In response to the following newspaper story:
"The city of Corvallis is switching its 55-vehicle vehicle diesel fleet to renewable fuels . . . the city will convert to R-99, which is 1 percent petroleum and 99 percent renewable. The renewable diesel is a mixture of vegetable oils and animal fats. . . Earlier, the city had experimented with biodiesel but found that it contributed to more wear and tear on vehicle systems. The conversion to renewable diesel is expected to lead to an annual savings of 1,000 metric tons of carbon dioxide equivalent, said Scott Dybvad, city sustainability program specialist. . . "
(Quoted from James Day, "City's diesel fleet switching to renewable fuel," gazettetimes.com posted Apr. 25, 2016)
I submitted the following letter to the editor in response to the above news story:
The diesel fleet run by the city of Corvallis is switching to R-99 fuel, which consists of a mixture of vegetable oils and animal fats, to reduce its "carbon footprint."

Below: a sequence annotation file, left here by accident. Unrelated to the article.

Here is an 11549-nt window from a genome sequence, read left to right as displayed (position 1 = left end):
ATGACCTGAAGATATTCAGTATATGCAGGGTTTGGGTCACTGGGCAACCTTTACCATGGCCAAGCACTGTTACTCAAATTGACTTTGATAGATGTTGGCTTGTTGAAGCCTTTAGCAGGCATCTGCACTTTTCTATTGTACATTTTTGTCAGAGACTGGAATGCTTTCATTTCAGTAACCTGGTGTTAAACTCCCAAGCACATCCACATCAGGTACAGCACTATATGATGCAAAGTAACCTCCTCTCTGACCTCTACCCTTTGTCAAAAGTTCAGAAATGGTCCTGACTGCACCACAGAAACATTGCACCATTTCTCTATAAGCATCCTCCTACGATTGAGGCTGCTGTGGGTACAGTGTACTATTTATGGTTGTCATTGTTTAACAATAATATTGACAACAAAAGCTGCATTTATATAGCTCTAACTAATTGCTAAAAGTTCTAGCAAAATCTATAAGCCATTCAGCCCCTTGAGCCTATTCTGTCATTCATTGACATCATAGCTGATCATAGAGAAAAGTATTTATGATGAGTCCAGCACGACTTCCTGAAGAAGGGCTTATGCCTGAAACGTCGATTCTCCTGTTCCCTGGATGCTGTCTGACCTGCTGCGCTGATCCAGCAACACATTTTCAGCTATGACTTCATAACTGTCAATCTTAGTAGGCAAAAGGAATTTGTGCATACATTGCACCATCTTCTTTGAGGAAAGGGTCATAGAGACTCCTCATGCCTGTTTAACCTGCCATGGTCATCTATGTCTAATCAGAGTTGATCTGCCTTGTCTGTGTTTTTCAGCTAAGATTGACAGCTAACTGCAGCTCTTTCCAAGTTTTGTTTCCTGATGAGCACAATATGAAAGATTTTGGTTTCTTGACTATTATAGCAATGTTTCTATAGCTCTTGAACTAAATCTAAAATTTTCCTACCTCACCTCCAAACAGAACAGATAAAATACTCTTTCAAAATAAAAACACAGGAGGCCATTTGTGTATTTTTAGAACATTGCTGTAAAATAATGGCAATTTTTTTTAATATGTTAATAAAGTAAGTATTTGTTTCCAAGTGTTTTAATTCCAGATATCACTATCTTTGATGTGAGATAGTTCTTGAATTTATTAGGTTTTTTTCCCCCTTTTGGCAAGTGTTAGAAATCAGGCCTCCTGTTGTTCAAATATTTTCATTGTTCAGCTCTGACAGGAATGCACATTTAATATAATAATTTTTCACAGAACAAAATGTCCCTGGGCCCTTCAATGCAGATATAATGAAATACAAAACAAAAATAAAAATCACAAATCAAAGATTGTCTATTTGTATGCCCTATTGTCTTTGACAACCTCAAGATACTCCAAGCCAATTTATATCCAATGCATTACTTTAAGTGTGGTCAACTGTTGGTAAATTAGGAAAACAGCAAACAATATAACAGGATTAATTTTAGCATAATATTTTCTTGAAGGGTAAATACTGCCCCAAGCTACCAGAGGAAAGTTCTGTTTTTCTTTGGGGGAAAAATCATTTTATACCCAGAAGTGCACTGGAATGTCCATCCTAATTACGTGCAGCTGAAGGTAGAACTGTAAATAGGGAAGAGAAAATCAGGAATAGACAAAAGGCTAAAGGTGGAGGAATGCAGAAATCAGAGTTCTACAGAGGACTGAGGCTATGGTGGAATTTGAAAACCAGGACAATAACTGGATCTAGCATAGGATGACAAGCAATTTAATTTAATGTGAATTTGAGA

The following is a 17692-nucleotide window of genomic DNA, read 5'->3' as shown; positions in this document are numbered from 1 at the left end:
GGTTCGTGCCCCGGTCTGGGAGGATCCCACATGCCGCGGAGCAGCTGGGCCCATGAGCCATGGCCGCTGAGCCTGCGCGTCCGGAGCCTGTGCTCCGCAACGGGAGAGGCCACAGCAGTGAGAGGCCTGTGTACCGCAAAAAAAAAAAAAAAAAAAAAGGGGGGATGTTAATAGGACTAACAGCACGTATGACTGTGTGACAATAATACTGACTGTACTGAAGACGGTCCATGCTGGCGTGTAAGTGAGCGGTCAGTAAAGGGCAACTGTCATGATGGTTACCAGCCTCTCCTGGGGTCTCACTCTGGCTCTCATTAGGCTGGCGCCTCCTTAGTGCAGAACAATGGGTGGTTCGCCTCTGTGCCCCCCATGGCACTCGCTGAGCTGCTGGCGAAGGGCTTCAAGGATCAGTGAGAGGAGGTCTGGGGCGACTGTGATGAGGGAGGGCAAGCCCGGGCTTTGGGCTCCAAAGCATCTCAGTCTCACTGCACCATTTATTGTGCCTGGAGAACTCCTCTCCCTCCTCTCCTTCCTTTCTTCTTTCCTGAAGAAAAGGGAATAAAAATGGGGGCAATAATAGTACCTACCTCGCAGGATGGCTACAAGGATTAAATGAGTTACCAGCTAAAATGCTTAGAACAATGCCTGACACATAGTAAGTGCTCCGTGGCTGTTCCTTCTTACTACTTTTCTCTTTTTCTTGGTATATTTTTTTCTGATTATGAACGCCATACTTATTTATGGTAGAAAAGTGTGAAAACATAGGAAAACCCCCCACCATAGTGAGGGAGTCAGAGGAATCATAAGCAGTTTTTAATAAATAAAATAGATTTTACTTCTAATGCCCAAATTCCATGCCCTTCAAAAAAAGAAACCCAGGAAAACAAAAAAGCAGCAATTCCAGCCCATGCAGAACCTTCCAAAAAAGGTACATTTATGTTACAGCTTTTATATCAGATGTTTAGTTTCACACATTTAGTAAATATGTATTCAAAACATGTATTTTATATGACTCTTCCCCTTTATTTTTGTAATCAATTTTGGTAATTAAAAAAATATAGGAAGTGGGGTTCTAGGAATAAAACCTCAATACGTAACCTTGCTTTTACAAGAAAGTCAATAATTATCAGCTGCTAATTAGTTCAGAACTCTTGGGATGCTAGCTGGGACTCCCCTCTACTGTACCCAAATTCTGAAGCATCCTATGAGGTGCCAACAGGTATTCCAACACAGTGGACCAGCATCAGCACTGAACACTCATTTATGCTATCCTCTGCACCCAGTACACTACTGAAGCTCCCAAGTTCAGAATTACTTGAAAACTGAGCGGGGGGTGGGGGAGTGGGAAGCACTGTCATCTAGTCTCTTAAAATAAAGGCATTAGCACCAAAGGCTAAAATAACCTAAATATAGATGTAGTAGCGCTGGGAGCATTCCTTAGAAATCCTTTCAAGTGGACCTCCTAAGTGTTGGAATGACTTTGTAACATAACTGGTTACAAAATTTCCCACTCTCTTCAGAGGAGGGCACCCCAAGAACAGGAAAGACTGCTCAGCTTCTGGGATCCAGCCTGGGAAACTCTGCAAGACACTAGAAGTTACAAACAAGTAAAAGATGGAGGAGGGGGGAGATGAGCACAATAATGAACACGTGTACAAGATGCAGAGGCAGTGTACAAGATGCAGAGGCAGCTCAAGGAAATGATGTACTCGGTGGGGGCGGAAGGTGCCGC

This is probably why the passengers in buses and automobiles, who get stuck behind a City diesel vehicle in traffic, are sickened by the smell of burnt, stale French fries, or even worse.
While I applaud the City's environmentalism, I am skeptical about the benefits of renewable diesel fuels because anything smelling that bad can't be good.
I must point out that my letter did not distinguish between biodiesel and "renewable diesel" fuels because I do not know if one fuel smells better or worse, but my point is still valid because in either case a diesel engine will smell bad. Also, the recent story of Volkswagen falsifying its environmental tests on their diesel engines is only loosely unrelated, but Volkswagen's vast experience with diesel engines only feeds my skepticism about the cleanliness of diesel engines, both environmentally and in terms of them making humans sick breathing the fumes.